A few feet away, inside the metal backstop, Charlie Hughes, No. 24, was warming up. He gave warning with two sharp hits on home plate with his aluminum bat.
"Watch out!" he called out — to everyone and no one in particular at the same time.
Parents and grandparents settled in on the bleachers and nearby grass. The game between the Palo Alto Giants and the Oakridge White Sox was about to begin.
Just another Little League afternoon? Yes — and no.
Like young athletes worldwide, the Giants love playing baseball. But unlike many others, the two dozen or so members play in the league's Challenger Division, which the national league created for kids with physical or mental disabilities. Now in its fourth season, the Palo Alto team has taken off like a line drive, growing in numbers as word has spread.
There are, naturally, differences between the Challenger Division team and others in the league — ones that go beyond the fact that a few athletes use wheelchairs and some players' limbs move a bit differently.
The division accepts all skill levels. Competing against other leagues' Challenger groups, the Giants travel throughout the Bay Area.
Games are two innings long. All players bat; all players run the bases. There are no outs; no one keeps score.
Teamwork looks a little different as well, thanks to the use of "buddies." During a recent game, 18 players swarmed the field, including one parent who covered centerfield with her daughter and a brother who helped out in left field.
"It gets pretty crowded out there," coach Bob Rorro said with a chuckle.
A sales executive for a Mountain View Web-hosting company, Rorro's been with the team since the first season, when a young college graduate, Andrew Dantzig, founded the group.
The teamwork extends to the Giants' at bat, too.
Jenn Hinton accompanied her daughter, Jane, to home plate, Wrapping her arms around her 16 year old's and positioning the Easton bat over their shoulders, the pair went for the first pitch and hit a grounder to third. Then they bolted for first base, hand-in-hand, the teenager's pink-striped, white leather sneakers moving swiftly.
"Alright Jane!" her teammates called out. "Go Jane!"
Reaching their destination, mother and daughter stood together on base in a comfortable hug, waiting for the next hit.
"The program is so great for the kids — such a confidence builder," Hinton said in an interview. Jane participates in the Kiwanis Special Games, too, but that event "is a one-shot deal. This is a whole season. ... They really live for it."
Hinton has seen her daughter's abilities improve through her participation with the league.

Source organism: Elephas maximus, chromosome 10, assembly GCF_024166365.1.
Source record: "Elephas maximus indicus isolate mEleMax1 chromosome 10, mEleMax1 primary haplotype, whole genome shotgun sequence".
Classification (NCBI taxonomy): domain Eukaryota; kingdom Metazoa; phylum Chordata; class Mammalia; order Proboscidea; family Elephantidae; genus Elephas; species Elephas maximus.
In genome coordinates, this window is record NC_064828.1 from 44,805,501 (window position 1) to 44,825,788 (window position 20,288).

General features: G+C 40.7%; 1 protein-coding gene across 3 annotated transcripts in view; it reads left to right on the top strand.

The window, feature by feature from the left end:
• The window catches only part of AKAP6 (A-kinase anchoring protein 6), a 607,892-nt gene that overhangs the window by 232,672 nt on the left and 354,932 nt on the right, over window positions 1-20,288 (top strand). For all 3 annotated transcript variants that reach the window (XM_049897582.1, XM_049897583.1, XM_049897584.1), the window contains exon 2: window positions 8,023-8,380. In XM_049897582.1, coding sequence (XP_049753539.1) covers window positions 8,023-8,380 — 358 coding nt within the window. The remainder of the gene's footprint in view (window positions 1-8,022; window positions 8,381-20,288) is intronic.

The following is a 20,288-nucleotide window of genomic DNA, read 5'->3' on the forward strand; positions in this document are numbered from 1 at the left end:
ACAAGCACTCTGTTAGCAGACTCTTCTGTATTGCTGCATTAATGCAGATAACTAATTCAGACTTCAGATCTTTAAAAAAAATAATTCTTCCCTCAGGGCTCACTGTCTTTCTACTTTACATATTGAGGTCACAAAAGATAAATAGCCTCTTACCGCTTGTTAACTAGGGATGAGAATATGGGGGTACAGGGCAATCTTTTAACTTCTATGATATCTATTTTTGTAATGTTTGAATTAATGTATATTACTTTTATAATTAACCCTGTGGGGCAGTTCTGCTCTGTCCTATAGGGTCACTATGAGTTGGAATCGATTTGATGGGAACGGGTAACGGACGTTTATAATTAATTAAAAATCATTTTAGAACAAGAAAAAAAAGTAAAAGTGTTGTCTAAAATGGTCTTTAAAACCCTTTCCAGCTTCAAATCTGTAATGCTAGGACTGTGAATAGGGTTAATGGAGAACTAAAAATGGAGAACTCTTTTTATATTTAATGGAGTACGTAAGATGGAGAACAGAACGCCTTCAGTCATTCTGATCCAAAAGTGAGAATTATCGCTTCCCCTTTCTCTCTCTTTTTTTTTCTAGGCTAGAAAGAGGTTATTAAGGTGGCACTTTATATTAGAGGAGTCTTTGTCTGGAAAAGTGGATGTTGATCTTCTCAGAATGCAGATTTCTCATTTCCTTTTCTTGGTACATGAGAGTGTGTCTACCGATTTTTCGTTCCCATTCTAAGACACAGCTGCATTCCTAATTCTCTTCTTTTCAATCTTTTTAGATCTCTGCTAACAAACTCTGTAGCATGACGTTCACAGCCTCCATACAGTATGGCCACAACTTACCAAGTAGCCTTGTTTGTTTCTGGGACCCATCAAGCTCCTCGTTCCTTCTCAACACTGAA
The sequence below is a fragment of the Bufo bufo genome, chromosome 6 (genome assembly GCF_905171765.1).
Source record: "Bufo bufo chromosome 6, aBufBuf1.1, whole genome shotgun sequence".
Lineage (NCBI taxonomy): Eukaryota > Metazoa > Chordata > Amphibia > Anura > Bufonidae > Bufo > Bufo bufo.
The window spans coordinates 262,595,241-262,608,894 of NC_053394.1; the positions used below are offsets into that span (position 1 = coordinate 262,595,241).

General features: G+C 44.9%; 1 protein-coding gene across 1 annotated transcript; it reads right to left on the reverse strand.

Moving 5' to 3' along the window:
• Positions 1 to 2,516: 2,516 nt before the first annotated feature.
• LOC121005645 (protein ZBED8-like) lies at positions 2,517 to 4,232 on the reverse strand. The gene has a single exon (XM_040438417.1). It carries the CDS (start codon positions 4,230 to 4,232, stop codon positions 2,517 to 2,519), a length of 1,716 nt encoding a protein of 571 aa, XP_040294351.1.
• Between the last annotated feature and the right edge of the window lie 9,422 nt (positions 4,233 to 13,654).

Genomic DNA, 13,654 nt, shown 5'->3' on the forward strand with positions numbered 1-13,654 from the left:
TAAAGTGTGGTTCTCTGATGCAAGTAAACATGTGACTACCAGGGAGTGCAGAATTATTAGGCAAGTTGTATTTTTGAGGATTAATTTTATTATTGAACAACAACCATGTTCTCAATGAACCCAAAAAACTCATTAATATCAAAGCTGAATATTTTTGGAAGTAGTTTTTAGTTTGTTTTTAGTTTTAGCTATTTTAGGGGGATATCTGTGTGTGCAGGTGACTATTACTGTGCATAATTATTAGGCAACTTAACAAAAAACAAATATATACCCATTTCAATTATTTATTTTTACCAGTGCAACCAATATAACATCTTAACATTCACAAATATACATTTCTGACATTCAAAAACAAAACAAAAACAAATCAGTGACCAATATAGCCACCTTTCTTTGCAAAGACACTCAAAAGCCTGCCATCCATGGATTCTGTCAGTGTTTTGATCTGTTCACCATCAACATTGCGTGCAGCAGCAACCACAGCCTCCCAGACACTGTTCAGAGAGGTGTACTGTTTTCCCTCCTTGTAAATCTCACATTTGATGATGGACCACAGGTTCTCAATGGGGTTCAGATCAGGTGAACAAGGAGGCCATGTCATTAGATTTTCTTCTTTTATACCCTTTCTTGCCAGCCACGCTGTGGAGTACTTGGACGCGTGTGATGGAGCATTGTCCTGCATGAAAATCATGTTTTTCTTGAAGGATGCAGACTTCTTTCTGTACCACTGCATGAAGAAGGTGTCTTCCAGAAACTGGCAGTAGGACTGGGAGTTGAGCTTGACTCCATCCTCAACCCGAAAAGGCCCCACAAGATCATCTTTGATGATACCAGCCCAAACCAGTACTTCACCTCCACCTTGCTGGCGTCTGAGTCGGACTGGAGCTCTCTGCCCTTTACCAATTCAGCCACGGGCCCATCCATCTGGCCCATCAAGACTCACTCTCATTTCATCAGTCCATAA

"When Jane started, she couldn't throw the ball; now she can throw," Hinton said. Other children — affected by cerebral palsy — couldn't run on their own. With the aid of therapy and the incentive of playing on the team, now they love to run.
"Seeing them grow is just great," Hinton said.
Team members have grown emotionally too. Rorro recalled the scene during the team's initial season.
"Some were afraid to get out on the field the first day. It was their first time to put on a uniform," he said. "Now they can't wait."
Although some headline-grabbing Little League teams may reflect a win-at-any-cost mentality, parents say that in the Challenger Division, it's all about the game. In fact, when it comes to offering words of encouragement, team members practice equal-opportunity cheerleading.
"Yeah, White Sox!" a Giants outfielder called out to the other team's batter during a recent game.
When a White Sox player with Down syndrome stepped up to the plate and finally succeeded in getting a hit, clapping erupted among the coaches, parents and players — of both teams.
"Go runner! Go runner! Go!" a Giants' father urged as the boy took off, grinning, for first.
Such is the spirit of the game, Challenger-style.
"It's very community-minded," said Michael Steinberg, father of 16-year-old Giant Justin Steinberg. "In sports, that's often missed. You focus on the competition."
Some of that camaraderie shows in the easy relationships teammates have with each other.
Justin and his buddy, Spencer, stood near each other in the infield recently. When a White Sox batter got a hit, Spencer scooped up the ball and threw it to the pitcher.
"That's what it's about, dude!" Justin enthused, high-fiving his friend.
Next up, a slugger from the other team approached the plate and the two players became wide-eyed.
"I don't wanna get hit," Spencer piped up.
"Me neither!" Justin said.
Spencer's father, Brad Elman, sees nothing but good coming from the Challenger experience.
"It's youth athletics at its best. It's about camaraderie. Showing up is good enough," said Elman, who helps coach.
Perhaps most significantly, the team —sponsored by the league and the nonprofit Community Association for Rehabilitation — gives the youth a chance to be a part of group activities, just like their brothers and sisters.
"For these kids, it's the one day a week where they can feel like other kids. It makes them feel special — and makes them feel ordinary," Elman said.
Giants player Charlie, 17, holds fond memories from the years he's been involved. He rattles off the positions he enjoys playing: pitcher, catcher, left and right field and short stop. Last year, he hit a home run.
"I'm happy about playing baseball and being on a team," he said. "We're all friends."
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